TEACHERS who do not see their pupils improve could find themselves “in the firing line” according to Education Secretary Michael Gove as he outlined plans to allow schools to remove struggling staff in just one term.
Plans to make it easier for head teachers in England to sack underperforming teachers will be introduced in September, the Government confirmed yesterday.
Mr Gove said that the move would free up schools from “complex red tape” which meant it currently took up to a year to deal with poor teachers.
Two of the main teaching unions have criticised the plans, however, with one branding it as “a potential bullies’ charter.” The Government is scrapping the current three-hour per year limit on observing a teacher in the classroom and introducing a requirement for every teacher to be assessed annually against tough new standards.
Ministers also plan to stop poor teachers being “recycled” through the system by ensuring schools pass on information about whether a member of staff had been subject to “capability procedures.”
Mr Gove said: “For far too long schools have been tangled up in complex red tape when dealing with teachers who are struggling.
“That is why these reforms focus on giving schools the responsibility to deal with this issue fairly and quickly. Schools need to be able to dismiss more quickly those teachers who, despite best efforts, do not perform to the expected standard. Future employers also need to know more about the strengths and weaknesses of teachers they are potentially employing.”
Mr Gove said reducing the time it takes to sack weak staff would force teachers to focus.
He added: “This process only kicks in when it’s clear there are problems and that term is an opportunity for a teacher who has resisted every encouragement so far to improve what they do to finally focus on getting their act together, or acknowledge that perhaps, whatever their talents, they should move on to another profession.”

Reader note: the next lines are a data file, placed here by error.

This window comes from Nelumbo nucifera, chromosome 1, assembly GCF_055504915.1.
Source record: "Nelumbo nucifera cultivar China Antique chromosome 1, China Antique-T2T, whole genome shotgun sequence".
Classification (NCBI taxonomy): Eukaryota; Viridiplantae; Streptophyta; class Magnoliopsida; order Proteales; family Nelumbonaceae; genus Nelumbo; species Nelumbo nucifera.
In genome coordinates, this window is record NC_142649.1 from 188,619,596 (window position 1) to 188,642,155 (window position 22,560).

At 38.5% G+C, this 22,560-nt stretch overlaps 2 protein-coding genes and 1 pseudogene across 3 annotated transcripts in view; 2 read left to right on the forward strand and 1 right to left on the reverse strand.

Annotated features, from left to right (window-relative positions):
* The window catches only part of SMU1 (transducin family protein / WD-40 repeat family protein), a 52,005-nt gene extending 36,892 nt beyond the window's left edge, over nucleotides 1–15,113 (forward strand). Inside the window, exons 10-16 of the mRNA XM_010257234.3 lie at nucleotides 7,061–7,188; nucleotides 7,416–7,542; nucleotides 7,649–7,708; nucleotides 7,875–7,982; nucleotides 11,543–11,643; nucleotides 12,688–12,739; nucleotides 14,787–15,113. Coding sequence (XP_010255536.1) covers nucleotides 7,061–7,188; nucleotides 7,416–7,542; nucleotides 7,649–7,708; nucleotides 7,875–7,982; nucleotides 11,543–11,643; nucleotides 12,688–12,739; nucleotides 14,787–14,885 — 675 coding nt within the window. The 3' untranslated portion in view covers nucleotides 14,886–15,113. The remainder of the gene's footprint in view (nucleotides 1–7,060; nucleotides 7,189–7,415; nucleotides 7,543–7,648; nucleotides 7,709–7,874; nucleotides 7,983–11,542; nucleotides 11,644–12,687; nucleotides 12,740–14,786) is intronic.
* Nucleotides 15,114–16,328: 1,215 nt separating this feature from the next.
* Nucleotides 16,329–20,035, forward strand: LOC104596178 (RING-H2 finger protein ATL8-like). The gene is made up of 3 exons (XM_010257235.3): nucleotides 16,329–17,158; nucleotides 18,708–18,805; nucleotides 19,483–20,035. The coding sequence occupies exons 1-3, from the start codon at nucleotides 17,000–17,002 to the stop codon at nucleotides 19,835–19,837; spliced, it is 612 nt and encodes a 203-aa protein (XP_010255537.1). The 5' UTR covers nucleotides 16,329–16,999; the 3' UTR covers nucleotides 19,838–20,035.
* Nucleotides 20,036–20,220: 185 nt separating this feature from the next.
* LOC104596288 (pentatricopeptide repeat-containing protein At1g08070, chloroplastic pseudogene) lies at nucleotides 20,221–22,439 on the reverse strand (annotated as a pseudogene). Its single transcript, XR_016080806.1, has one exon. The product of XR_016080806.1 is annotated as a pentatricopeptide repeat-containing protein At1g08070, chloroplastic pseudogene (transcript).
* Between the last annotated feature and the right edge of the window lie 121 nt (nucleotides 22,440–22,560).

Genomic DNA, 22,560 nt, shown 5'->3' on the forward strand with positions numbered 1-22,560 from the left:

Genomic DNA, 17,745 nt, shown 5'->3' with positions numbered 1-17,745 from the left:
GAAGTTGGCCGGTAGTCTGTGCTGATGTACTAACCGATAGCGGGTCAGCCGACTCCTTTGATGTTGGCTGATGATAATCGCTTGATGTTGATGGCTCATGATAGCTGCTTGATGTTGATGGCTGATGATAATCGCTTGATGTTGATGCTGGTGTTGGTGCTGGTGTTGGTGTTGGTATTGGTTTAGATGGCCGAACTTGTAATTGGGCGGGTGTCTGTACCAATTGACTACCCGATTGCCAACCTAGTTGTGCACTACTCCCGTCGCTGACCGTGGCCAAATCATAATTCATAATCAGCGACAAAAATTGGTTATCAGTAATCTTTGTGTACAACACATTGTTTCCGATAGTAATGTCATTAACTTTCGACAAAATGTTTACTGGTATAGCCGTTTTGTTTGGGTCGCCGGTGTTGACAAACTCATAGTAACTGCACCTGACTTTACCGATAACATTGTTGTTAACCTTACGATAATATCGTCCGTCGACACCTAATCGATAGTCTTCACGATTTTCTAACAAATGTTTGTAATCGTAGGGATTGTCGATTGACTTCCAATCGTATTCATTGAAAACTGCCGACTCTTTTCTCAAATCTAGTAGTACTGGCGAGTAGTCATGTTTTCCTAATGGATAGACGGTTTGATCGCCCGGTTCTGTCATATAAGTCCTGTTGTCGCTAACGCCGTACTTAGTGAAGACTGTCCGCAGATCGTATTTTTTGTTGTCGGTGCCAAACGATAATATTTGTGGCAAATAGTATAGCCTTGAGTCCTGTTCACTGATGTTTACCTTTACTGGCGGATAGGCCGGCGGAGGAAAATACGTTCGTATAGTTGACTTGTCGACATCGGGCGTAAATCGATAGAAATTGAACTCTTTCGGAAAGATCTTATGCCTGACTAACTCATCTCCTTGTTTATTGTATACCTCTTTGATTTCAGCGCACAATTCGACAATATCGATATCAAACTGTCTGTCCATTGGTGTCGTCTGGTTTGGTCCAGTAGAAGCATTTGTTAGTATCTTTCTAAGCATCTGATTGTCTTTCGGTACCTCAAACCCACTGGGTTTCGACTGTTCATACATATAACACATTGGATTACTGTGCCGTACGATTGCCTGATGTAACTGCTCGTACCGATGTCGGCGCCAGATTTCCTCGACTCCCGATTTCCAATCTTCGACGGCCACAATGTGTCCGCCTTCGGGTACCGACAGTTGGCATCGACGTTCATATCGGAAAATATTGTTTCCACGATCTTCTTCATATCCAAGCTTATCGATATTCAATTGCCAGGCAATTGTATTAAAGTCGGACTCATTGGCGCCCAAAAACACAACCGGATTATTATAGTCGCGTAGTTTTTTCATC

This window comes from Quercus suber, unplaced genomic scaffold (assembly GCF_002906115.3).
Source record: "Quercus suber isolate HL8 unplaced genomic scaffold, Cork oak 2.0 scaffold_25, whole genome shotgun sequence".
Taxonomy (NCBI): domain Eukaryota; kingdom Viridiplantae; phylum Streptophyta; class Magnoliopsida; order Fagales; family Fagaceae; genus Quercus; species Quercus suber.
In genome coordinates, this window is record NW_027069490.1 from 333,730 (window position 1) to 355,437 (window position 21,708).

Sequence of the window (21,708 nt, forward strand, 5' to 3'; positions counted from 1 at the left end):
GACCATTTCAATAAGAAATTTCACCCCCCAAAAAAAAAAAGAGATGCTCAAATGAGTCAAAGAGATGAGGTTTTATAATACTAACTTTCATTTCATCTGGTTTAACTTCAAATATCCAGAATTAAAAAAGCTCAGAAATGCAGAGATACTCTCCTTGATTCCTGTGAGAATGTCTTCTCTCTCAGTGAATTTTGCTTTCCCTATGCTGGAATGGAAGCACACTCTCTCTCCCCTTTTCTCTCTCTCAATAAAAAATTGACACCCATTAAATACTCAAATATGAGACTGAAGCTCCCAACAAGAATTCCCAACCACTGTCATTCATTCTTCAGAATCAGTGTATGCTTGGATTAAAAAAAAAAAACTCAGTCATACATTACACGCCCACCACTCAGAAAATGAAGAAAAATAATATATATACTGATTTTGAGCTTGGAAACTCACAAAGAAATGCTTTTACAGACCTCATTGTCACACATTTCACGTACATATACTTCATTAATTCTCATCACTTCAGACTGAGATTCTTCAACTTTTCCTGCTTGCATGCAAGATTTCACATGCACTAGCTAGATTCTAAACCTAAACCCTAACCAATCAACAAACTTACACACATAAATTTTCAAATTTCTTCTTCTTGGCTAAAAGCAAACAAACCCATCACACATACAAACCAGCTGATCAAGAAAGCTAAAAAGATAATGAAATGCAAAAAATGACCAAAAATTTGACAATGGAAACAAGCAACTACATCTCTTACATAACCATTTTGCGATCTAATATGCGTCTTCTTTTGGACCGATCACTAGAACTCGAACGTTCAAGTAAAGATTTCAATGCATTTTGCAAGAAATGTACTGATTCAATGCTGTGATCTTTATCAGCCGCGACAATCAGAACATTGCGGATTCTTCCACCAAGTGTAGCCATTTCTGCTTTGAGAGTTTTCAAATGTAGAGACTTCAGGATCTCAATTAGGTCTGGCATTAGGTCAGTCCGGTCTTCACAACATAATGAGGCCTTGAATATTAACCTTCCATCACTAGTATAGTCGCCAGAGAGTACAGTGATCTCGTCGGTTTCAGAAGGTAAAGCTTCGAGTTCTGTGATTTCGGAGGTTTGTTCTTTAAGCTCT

And he warned that teachers whose class does not improve could find themselves in the firing line. Mr Gove refused to be drawn on how many teachers would be affected by the proposals.
The plans have caused a divide between teachers’ unions and those representing head teachers. Christine Blower, general secretary of the National Union of Teachers, warned the measures would “anger and depress” teachers, who will see them as an attack on their professionalism.
She added: “What the Government proposes is potentially a bullies’ charter.”
Chris Keates, general secretary of the NASUWT teaching union, said: “This is yet another depressingly predictable announcement from a Government seemingly intent on destroying the teaching profession and state education.
“The draconian measures announced yesterday are totally unnecessary. There is no evidence which demonstrates that there are problems with the current system.” Union officials from the NUT, NASUWT and Association of Teachers and Lecturers(ATL) who met in North Yorkshire yesterday were also critical.
Paul Busby, the NUT’s North Yorkshire divisional secretary, warned that under the plans an excellent teacher could be dismissed as poor because of a bad lesson.
“I heard Mr Gove using the analogy that we would not accept an incompetent surgeon but the fact is that some children come into school having had a terrible night at home and are just not in a position to learn.
“If that pupil is then asked what their last lesson was about and they can’t say, then the teacher will be said to be poor.”
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